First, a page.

You see the thing about most Atheists is, they see this as their one and only shot. (espresso pun intended) It’s something about this ideology that creates a mindset to live a life, which those of us looking in, appears more Christlike than those of us that are just doing the least we can get away with down here. Yet still make it through those pearly gates.

We deny science, we are destroying this planet, we mock what we do not understand, we as a religion are the creators of war and famine, we stand over everyone else and shame them for their disbelief or different belief, and we are never HERE… we are not living in the “right now.” We are always thinking “when will we finally get out of this place?” The “rapture” and “afterlife” failsafes are not serving us.

It’s like your high school teacher telling the class, “don’t worry if you almost fail the midterm, just make sure you get a passing “D” and I’ll give you an “A” on the final even if you skip school on the last day of class.” I swear to God it baffles me that I am even a Christian. But I am, I can’t explain it, and I don’t feel the need to. But I am also grateful I have a brain that allows for critical thinking… one that says “this might be it.” So take a note from the Atheists’ playbook and live your life like it is. Isn’t that what Christ would ask of us anyway?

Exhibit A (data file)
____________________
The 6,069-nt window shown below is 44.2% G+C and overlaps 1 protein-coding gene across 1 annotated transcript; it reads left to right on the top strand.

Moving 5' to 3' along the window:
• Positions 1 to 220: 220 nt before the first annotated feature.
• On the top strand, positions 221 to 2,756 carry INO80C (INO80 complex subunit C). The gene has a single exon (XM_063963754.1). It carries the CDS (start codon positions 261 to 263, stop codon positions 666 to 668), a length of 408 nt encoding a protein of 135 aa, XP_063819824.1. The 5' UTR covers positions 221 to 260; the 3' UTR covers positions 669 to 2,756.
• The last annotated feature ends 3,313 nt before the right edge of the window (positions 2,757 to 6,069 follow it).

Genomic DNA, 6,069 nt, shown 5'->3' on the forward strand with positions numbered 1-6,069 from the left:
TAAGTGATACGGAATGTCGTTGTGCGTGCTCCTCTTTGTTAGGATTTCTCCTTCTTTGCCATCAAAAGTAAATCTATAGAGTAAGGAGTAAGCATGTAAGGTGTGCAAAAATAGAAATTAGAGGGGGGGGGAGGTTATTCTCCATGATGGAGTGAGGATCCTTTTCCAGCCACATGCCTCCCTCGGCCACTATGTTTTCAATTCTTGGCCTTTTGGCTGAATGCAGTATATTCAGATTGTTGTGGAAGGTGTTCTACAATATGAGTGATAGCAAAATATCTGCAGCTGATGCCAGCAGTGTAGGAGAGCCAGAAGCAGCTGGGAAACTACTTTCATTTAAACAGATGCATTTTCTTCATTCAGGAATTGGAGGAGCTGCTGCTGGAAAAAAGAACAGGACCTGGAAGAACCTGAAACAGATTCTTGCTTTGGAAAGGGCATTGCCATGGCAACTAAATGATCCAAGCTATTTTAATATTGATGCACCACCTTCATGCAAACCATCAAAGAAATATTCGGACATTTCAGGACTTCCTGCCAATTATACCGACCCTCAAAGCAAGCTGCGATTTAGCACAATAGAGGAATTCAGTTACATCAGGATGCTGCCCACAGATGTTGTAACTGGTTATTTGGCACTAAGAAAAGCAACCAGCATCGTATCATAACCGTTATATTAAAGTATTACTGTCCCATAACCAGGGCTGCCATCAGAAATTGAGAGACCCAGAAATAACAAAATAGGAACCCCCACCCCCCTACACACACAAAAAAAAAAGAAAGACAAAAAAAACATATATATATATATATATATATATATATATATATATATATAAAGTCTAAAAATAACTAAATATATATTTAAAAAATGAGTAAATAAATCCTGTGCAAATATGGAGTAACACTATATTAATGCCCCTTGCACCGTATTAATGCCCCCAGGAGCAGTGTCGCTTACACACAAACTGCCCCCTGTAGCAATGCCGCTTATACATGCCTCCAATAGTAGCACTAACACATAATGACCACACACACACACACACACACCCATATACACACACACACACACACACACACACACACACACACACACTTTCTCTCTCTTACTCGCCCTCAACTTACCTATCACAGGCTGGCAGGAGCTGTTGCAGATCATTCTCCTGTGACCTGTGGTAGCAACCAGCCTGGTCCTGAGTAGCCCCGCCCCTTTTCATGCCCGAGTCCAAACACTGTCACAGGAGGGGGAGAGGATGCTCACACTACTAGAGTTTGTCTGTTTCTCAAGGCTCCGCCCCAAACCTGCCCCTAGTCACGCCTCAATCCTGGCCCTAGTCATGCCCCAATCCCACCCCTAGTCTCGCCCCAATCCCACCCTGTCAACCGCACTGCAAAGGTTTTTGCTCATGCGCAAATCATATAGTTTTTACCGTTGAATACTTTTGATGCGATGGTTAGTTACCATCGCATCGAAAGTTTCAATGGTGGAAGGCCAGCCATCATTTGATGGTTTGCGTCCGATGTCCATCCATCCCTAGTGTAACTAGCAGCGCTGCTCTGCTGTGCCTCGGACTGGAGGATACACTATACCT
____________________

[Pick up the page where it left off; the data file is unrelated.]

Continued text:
Or would he be pissed at the red cups at Starbucks?

– k. neven, senior staff writer for American News X


Job and the Big Bad Guy

In this post by Siriusbizinus, there was reference to another blog where the writer seems to ridicule what he considers the atheist’s take on the story of Job. I barely skimmed the other blog posting, but it did get me to thinking about the story of Job and how (mostly Fundamental) Christians believe that “Satan” played such an important role in what happened to Job.

If you’ve read my book, you know I don’t believe in the existence of “Satan.” So how then do I explain what happened to Job?

From my book (Chapter 5):